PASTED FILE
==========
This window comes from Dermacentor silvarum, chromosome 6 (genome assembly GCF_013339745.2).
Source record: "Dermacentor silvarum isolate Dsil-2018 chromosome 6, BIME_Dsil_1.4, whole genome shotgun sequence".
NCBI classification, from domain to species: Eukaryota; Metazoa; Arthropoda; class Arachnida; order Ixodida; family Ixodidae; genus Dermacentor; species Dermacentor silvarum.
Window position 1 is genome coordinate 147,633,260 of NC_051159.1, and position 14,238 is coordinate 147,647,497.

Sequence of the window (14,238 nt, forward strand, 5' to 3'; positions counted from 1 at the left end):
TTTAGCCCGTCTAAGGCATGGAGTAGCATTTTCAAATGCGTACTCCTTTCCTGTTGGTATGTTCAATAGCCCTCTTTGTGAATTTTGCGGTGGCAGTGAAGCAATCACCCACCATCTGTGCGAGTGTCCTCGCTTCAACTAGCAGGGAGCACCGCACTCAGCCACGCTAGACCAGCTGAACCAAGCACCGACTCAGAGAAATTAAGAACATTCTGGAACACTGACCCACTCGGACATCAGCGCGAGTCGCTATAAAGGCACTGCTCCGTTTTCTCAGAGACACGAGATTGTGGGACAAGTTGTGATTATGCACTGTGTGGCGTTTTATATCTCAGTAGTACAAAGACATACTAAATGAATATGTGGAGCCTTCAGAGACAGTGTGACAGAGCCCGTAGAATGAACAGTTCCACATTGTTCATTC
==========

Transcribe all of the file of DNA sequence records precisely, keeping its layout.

This window comes from Dermacentor silvarum, chromosome 6 (genome assembly GCF_013339745.2).
Source record: "Dermacentor silvarum isolate Dsil-2018 chromosome 6, BIME_Dsil_1.4, whole genome shotgun sequence".
NCBI classification, from domain to species: Eukaryota; Metazoa; Arthropoda; class Arachnida; order Ixodida; family Ixodidae; genus Dermacentor; species Dermacentor silvarum.
Window position 1 is genome coordinate 147,633,260 of NC_051159.1, and position 14,238 is coordinate 147,647,497.

Sequence of the window (14,238 nt, forward strand, 5' to 3'; positions counted from 1 at the left end):
TTTAGCCCGTCTAAGGCATGGAGTAGCATTTTCAAATGCGTACTCCTTTCCTGTTGGTATGTTCAATAGCCCTCTTTGTGAATTTTGCGGTGGCAGTGAAGCAATCACCCACCATCTGTGCGAGTGTCCTCGCTTCAACTAGCAGGGAGCACCGCACTCAGCCACGCTAGACCAGCTGAACCAAGCACCGACTCAGAGAAATTAAGAACATTCTGGAACACTGACCCACTCGGACATCAGCGCGAGTCGCTATAAAGGCACTGCTCCGTTTTCTCAGAGACACGAGATTGTGGGACAAGTTGTGATTATGCACTGTGTGGCGTTTTATATCTCAGTAGTACAAAGACATACTAAATGAATATGTGGAGCCTTCAGAGACAGTGTGACAGAGCCCGTAGAATGAACAGTTCCACATTGTTCATTC